Polarized training, however, prefers to stay at an easy pace during most runs. While running races is about going as fast as possible, polarized training believes that becoming fast on race day means usually running slow during training.

Zone one runs allow your body to improve its aerobic fitness levels, build lean muscle, and gain speed, all while reducing the risk of injury. When you run in zone two consistently, it’s easy to overwork your body and injure yourself or lose your passion for running.

In addition to reducing the likelihood of injury, staying in zone one during most of your runs allows you to push yourself harder when it comes time for zone three runs. You’ll be rested up and ready to go fast; after several zone two runs, however, your mind and body will be tired and not able to fully exert themselves.

Related: 102 Training Tips For Beginner Half Marathoners

Pros Of Polarized Training

Polarized training offers many benefits. Here are a few of them:

  • S​tudies have shown that polarized training can improve your running times when implemented for several months.
  • It can improve your VO2 max, which is a highly-valued method of testing fitness levels.
  • You’re less likely to injure yourself by practicing polarized training. Because most of your workouts are low-intensity, your body experiences less wear and tear.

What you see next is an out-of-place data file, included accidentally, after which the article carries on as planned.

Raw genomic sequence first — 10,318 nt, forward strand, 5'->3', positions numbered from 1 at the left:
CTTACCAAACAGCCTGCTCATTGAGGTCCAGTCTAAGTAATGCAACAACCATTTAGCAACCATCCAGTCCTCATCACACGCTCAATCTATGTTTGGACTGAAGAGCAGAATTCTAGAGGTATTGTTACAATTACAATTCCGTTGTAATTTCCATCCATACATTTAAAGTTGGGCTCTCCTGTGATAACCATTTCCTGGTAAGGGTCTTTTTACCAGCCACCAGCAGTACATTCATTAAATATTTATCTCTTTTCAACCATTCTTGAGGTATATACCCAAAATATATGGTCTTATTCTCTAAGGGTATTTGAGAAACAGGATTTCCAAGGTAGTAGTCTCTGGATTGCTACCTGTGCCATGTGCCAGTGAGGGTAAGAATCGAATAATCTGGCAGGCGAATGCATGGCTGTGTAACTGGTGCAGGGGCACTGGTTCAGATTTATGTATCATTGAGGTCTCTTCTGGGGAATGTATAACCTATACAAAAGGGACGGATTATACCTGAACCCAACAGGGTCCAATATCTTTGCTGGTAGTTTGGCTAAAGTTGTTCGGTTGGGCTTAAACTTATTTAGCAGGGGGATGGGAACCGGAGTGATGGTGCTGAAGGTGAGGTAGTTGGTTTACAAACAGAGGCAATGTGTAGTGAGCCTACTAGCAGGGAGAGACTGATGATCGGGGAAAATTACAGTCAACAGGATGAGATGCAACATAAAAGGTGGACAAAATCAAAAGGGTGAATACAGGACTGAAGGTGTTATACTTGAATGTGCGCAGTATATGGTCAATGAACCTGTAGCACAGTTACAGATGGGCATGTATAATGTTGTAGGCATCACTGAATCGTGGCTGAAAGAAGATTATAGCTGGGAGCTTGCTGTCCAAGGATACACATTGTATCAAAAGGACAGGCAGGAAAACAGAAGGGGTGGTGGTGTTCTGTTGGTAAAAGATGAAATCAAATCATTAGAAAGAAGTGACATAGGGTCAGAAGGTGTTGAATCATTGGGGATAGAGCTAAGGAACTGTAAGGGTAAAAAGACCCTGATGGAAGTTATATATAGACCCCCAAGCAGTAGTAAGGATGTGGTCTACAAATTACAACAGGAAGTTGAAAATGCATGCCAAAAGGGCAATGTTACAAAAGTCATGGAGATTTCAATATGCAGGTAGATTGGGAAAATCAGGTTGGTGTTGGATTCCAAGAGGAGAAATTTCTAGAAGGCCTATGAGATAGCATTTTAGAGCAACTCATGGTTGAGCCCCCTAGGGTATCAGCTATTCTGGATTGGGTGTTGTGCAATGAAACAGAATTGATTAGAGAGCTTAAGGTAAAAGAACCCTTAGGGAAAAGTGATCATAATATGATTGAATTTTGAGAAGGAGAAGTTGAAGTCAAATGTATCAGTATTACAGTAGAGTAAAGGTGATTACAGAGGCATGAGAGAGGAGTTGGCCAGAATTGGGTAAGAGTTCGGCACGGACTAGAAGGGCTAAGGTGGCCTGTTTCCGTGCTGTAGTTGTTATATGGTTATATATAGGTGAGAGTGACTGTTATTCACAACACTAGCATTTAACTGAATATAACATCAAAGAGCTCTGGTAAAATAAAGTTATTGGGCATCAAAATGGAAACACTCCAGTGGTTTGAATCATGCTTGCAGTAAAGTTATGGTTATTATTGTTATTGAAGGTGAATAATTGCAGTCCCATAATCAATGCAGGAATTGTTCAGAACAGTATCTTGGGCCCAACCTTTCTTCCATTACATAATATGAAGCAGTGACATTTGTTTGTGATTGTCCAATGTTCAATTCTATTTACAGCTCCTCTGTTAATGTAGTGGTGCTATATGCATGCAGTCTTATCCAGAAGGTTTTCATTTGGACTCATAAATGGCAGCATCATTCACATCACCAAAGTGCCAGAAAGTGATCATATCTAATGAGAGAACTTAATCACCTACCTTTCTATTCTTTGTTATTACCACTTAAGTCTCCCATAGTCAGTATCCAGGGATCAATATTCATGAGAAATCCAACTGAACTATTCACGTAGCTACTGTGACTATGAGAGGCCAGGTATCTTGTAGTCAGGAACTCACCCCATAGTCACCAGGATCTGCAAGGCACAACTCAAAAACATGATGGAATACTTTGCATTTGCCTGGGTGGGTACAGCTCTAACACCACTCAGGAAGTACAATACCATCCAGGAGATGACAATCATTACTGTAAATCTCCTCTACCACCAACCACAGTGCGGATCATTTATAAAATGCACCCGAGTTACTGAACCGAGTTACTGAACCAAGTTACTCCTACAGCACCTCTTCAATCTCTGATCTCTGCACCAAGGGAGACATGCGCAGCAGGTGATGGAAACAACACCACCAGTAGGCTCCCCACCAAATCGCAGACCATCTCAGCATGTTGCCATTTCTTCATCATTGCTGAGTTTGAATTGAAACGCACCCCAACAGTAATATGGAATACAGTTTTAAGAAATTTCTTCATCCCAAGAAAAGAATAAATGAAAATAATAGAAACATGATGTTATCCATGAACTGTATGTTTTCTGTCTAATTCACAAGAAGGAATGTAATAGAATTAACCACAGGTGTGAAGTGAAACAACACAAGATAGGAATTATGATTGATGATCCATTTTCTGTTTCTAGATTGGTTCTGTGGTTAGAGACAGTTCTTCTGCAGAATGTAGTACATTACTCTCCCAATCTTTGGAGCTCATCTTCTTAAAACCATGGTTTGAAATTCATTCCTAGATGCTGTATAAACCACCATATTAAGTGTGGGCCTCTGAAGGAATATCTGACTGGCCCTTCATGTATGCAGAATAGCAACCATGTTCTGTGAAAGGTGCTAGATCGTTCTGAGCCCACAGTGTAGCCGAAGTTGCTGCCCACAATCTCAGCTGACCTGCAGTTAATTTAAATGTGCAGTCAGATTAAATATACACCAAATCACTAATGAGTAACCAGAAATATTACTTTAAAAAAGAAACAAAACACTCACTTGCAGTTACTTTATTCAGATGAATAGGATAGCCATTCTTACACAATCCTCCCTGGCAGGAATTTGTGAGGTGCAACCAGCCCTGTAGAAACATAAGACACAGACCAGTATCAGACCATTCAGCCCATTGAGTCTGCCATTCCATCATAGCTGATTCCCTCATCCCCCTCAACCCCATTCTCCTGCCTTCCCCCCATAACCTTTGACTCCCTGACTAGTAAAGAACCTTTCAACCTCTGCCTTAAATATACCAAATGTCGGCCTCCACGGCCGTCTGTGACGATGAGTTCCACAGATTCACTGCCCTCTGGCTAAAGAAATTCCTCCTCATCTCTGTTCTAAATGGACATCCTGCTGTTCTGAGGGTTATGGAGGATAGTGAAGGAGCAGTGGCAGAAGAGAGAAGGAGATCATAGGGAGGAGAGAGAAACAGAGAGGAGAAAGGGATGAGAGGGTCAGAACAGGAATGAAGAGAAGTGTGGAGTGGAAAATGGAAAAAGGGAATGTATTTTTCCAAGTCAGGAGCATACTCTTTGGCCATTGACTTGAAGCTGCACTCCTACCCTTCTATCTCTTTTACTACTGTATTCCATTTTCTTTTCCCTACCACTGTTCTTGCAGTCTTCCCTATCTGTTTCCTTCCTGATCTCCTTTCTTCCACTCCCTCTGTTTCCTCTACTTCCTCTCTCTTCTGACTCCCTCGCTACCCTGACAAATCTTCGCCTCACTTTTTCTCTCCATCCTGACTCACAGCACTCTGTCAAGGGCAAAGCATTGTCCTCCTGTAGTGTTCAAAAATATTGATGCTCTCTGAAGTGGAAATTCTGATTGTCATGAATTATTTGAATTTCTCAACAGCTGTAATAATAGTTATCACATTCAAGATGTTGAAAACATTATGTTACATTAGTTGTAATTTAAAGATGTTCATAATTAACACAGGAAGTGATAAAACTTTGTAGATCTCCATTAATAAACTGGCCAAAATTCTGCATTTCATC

• Only focusing on high-intensity workouts for a small portion of your training routine allows you to maximize those difficult runs. Because you aren’t tired from the last few medium-intensity runs, you’re better able to push yourself to new speeds without injuring yourself.

Cons Of Polarized Training

Of course, as with any training regimen, there are also some drawbacks to polarized training. Here are some:

  • Mostly running long, slow distances can be boring—you might not feel totally satisfied after each run.
  • Once you’re accustomed to low-intensity runs, switching to high-intensity runs from time to time can be overwhelming. It’s a big ask of your body to change from easy workouts to those you can barely handle!
  • Polarized training may be unnecessary for recreational runners. Practicing polarized training can help elite athletes to push to the next level, but recreational runners can still make improvements by going for medium-intensity runs.

Can Beginners Use Polarized Training?

Anyone can follow polarized training principles, but it’s important not to overdo it, especially in the very beginning. If your body isn’t accustomed to regular workouts, suddenly going for a high-intensity run can lead to exhaustion and a painful injury.